6. Enjoy with a big mug of tea and an episode of Dr. Who.
A few notes
1. I used Mighty Leaf Organic Earl Grey (because it's what I had, because it's my favorite!), but the tea leaves are not ground up small. They're long and lovely…but much too big for this recipe. I crushed 'em up a bit, but when I remake this recipe, I'll be sure to grind them even smaller, because wherever the pieces were too big, they added a touch of bitterness to that bite of cookie.
2. The top of your cookies probably won't get golden, because vegan butter doesn't do that the way real butter does. To see if they're done, check the bottom, which will be a nice golden brown color.
3. The Earth Butter gives it a pleasant, mild butteryness, but I bet you could kick that up another notch by replaced a tablespoon of the powdered sugar with brown sugar (that'll give it that buttery/carmely-ness you associate with butter cookies).
Additional toppings:
Because these cookies aren't sweet, I started thinking about tasty toppings to sweeten 'em up a bit.
I dipped a few in chocolate, because I'm crazy like that. To do that, melt some chocolate chips (or a dark chocolate bar) is a small, flat-bottomed ramekin. Dip the edge of the cookies in the melted chocolate and set aside to harden, or munch them while gooey. Mmmm.
Next time I make this, I might make an orange glaze, by mixing a 1/4 teaspoon orange juice with a few spoonfuls of powdered sugar. Adjust the sugar until you've got the consistency you want (add lots more powdered sugar and really whip it up for a full-on frosting.)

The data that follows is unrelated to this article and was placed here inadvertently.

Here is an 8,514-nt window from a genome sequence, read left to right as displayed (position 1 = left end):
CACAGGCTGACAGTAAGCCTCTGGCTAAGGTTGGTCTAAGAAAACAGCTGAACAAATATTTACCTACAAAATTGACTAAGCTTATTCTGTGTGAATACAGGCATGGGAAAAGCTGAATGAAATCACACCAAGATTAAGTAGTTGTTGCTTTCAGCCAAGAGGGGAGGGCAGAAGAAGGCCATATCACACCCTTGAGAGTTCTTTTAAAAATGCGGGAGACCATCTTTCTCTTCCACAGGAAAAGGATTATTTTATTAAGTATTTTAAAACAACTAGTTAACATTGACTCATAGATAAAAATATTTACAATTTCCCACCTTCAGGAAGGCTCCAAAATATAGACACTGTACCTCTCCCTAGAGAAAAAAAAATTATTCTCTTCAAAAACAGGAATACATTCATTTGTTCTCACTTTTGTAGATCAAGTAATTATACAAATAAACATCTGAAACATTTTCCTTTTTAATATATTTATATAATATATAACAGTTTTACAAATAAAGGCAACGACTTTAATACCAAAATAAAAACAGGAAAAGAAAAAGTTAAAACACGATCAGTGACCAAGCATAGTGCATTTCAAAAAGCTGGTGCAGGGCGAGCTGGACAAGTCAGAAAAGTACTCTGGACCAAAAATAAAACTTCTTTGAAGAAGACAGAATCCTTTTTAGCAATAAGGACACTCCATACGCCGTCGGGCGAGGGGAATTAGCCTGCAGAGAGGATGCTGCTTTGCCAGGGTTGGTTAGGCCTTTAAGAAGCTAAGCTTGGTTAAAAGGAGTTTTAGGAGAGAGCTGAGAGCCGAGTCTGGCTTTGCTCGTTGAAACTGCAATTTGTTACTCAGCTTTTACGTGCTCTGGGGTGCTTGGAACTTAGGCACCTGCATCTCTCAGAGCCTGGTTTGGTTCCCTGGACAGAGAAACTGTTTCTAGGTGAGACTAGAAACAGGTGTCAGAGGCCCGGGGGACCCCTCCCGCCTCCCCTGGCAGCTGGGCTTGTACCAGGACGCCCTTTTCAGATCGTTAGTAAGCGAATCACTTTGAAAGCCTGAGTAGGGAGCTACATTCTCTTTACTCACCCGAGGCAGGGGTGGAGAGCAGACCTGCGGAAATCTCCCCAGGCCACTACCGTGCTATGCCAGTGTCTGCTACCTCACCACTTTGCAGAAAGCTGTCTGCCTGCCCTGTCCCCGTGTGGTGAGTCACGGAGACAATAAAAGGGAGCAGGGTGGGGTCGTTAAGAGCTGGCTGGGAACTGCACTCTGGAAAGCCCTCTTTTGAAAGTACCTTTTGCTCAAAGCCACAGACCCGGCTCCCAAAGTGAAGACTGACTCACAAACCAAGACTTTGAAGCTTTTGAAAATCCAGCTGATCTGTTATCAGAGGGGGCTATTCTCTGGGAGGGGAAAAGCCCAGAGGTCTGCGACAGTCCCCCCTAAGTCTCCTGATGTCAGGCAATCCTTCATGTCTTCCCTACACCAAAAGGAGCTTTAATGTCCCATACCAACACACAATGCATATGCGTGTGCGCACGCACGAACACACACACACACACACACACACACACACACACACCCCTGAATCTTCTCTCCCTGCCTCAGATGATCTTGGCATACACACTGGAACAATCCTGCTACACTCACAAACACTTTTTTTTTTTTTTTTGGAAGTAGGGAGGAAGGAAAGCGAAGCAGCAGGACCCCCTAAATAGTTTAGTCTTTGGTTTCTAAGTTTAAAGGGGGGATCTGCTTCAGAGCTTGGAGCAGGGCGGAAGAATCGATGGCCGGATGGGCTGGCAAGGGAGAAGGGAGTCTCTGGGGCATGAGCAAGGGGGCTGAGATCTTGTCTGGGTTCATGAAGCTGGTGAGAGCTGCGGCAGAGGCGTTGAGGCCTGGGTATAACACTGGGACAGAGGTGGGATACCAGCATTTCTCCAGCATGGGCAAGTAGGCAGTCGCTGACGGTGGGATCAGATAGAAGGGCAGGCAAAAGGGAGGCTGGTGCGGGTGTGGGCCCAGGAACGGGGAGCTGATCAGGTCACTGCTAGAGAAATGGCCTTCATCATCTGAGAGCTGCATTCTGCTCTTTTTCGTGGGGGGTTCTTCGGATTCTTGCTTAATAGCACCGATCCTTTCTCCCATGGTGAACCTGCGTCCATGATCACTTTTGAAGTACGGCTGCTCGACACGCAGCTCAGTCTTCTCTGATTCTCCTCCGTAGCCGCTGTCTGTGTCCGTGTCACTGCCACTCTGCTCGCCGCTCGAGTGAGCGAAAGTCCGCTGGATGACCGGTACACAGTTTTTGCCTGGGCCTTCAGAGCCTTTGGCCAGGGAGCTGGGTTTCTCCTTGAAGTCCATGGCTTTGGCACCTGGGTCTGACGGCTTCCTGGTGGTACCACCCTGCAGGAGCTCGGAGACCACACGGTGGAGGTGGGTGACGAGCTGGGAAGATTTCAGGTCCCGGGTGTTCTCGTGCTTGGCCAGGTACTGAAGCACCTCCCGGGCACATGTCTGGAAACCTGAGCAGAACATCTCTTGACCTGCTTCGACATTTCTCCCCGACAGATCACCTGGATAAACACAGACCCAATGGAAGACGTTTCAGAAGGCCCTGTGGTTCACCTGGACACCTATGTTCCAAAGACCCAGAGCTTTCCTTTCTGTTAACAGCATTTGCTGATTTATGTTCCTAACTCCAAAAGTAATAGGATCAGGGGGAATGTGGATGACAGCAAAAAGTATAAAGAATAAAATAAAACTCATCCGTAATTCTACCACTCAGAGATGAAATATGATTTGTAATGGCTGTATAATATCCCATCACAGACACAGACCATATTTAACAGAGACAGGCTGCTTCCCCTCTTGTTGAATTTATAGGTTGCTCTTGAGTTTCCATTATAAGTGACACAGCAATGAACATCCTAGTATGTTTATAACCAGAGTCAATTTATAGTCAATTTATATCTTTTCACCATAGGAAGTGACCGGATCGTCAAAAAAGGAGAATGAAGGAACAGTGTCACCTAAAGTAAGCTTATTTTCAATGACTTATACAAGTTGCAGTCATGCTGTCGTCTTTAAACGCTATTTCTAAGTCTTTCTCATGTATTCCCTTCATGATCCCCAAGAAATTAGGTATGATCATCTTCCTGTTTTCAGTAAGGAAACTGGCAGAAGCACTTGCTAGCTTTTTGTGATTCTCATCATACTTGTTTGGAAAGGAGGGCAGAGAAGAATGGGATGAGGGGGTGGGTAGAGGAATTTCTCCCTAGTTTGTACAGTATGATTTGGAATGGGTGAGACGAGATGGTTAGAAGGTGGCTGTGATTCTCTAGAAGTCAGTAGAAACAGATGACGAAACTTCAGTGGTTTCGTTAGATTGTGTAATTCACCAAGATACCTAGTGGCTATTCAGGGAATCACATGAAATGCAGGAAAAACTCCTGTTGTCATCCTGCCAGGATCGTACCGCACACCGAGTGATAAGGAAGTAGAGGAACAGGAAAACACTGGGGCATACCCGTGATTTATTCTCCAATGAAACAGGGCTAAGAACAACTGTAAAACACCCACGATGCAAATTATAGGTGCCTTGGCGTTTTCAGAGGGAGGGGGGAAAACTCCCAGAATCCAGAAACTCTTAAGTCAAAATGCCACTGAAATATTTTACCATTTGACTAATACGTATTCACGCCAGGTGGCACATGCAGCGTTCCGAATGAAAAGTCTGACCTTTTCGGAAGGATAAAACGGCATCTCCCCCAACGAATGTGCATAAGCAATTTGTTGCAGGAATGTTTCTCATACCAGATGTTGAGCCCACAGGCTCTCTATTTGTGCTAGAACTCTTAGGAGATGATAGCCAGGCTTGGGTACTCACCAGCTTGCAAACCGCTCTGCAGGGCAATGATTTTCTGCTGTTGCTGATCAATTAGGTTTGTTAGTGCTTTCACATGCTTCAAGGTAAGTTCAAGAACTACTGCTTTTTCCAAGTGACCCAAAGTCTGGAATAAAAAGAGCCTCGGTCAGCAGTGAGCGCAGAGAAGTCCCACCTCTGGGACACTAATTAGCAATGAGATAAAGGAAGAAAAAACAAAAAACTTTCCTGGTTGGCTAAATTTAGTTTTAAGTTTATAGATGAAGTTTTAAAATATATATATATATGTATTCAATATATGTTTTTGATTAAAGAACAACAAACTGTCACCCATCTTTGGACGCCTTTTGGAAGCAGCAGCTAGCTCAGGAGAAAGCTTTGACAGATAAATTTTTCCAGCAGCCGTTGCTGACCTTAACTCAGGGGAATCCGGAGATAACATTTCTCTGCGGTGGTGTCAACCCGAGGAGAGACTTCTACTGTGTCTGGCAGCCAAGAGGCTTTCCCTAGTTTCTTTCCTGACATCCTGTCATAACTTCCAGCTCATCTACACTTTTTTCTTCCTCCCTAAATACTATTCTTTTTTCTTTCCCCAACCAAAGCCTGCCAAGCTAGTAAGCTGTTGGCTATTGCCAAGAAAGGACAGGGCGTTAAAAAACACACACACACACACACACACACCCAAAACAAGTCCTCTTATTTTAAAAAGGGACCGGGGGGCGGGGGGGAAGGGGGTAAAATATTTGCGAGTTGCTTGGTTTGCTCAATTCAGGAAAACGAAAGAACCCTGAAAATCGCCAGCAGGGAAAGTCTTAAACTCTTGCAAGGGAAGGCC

To see her darling illustrations (and get the non-vegan version), visit Amy.


PS. This is totally new for me, and I'd like to know what you think! Would you like more vegan recipes? Should this collaboration be a recurring thing?

Sugar Cookie Day

I woke up today, the first day of my sabbatical, thinking about sugar cookies.

(Well, not just sugar cookies. I was also humming this song (you're welcome!) and wondering if new people joined the CraftyBiz Kitchen overnight (they did!).)

Specifically, these sugar cookies. I'm making them right now (ok, as soon as I stand up).

That's a LOT of flours!
(the recipe takes a LOT of flours! 5!)

And I am dying to decorate them like the Pioneer Woman and Bakeat350 taught me here.

And, well, I just wanted to share. Sugar cookies! Decorating!
No big business lessons. Just luxuriating in a sabbatical. Look for pictures tomorrow (or follow me on Twitter and get pictures LIVE. Thrilling. I know.)


That's how I'm spending my snowy Thursday. What are you doing?

(pictures added 12/18. You can see that I fell far short of The Pioneer Woman's beautiful examples. Sigh)